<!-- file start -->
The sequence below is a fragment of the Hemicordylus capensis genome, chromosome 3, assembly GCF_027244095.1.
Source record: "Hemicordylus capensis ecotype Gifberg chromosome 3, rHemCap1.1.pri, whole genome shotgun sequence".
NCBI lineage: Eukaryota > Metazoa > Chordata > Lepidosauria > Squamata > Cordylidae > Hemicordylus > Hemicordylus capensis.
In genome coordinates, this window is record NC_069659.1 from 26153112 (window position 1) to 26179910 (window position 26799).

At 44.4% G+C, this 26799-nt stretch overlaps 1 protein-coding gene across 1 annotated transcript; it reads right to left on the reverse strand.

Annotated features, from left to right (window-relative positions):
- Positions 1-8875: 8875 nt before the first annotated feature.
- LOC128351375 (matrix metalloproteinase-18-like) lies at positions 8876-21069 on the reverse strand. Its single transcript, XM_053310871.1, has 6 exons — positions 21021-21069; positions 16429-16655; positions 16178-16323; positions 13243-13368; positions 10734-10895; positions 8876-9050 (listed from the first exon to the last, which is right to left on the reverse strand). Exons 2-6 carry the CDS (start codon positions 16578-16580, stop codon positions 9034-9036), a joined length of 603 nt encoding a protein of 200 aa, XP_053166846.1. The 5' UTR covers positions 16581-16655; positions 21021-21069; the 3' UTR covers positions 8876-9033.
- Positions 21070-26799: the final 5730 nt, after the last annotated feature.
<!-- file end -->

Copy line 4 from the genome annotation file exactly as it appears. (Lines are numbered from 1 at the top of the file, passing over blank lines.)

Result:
In genome coordinates, this window is record NC_069659.1 from 26153112 (window position 1) to 26179910 (window position 26799).